The EU and South Korea have announced plans to work together on developing 5G technology, hoping that the future mobile service will help connect the emerging Internet of Things.
The Joint Declaration on Strategic Cooperation in Information Communications Technology (ICT) and 5G, signed in Seoul, will see the EU and South Korea work together towards a global definition of 5G, which is hoped will provide ‘Fibre-like’ speeds.
It’s hoped that as well as providing enough bandwidth for owners of the iPhone 11S and the HTC One (M13) to download HD movies in seconds, 5G will allow connected home services to communicate with smart grids, smart cars and eHealth services.
Whether or not 5G technology delivers on these lofty promises, the EU and South Korea will work on harmonising radio spectrum and setting global standards for 5G. This should see 5G devices working virtually anywhere in the world, making it easier for travellers and cheaper for manufacturers ship 5G goods to overseas markets.
European Commission vice president Neelie Kroes said: “5G will become the new lifeblood of the digital economy and digital society once it is established. Both Europe and Korea recognise this.
“This is the first time ever that public authorities have joined together in this way, with the support of private industry, to push forward the process of standardisation. Today’s declaration signals the our commitment to being global digital leaders.”
Tweeting from Samsung’s innovation centre in Seoul, Kroes said that she’d witnessed download speeds of 314Mbps on a mobile phone – a cut above what most people can get from 4G services in the UK.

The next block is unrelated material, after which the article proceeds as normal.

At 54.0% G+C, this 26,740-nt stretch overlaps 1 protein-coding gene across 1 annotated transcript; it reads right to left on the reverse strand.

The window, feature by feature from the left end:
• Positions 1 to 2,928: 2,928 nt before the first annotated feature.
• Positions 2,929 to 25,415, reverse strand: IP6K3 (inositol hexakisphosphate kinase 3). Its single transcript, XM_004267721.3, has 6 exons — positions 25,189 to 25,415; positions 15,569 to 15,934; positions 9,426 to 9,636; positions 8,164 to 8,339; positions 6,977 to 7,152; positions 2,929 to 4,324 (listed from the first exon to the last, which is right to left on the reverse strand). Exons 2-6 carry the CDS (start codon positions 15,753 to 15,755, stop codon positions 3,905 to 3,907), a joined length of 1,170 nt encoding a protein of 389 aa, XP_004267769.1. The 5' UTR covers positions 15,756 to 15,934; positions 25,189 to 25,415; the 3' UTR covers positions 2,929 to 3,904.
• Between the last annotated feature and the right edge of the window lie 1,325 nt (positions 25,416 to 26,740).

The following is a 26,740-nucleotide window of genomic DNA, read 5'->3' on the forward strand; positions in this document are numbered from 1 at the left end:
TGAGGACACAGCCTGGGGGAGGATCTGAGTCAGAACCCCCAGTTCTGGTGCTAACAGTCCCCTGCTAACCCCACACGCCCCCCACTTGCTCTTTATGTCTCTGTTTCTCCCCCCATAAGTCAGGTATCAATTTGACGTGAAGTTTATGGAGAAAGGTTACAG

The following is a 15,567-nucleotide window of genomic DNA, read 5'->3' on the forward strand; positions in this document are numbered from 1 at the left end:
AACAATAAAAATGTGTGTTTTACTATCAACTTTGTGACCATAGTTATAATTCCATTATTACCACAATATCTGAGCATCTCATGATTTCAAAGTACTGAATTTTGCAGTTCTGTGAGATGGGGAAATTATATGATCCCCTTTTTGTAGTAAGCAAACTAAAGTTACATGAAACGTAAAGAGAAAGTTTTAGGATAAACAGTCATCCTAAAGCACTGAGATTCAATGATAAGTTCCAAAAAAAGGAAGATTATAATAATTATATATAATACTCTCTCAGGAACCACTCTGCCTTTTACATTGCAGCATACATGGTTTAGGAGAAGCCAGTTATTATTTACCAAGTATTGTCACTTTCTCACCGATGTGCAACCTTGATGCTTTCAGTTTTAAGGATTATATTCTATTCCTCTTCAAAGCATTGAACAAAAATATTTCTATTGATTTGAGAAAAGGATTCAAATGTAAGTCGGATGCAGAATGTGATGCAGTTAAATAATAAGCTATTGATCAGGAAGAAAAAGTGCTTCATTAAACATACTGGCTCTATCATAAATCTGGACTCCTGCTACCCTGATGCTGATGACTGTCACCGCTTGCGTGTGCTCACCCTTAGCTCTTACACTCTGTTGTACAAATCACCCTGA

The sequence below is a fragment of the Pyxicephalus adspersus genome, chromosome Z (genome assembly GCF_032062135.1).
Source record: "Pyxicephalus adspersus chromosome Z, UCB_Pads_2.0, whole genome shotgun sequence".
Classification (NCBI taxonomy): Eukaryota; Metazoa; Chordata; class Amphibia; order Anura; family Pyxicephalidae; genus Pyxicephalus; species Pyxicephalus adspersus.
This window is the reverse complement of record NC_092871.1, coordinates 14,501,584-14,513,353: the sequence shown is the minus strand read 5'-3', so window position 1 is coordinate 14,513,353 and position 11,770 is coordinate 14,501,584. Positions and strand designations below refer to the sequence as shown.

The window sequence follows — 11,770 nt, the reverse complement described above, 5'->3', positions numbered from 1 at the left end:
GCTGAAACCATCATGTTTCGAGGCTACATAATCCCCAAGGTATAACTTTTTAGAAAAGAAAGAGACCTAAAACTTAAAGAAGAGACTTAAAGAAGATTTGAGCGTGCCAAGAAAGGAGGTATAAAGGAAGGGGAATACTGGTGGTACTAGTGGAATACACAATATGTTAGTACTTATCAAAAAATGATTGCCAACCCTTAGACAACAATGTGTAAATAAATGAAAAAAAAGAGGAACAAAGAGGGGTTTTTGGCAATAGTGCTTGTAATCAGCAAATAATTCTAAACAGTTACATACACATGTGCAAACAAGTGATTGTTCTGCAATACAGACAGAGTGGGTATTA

Trials of so-called 5G technology by Samsung have seen . While this appears to make good on the ‘fibre-like’ claim – FTTP (Fibre to the Premises) lines can easily transmit gigabit speeds – such frequencies aren’t likley to be used for mobile technology.
Ofcom wants the lower 700MHz band to be used for future mobile services, while the University of Surrey’s 5GIC research is looking at how 5G could be delivered.
Discoveries made by 5GIC could be shared across the EU and South Korea and help define the shape 5G takes. Samsung is one of the many sponsors of 5GIC, along with EE, O2, Vodafone and UK telco regulator Ofcom.
Ofcom isn’t keen on the UK being left behind the rest of the world as was the case with 4G and it wants a 5G spectrum auction by 2018, to avoid a predicted capacity crunch.
News of the agreement comes as Cisco announces a prediction that global annual internet traffic would grow to reach 1.6 Zettabytes (more than one and a half trillion gigabytes) by 2018, a three-fold increase over the next five years.
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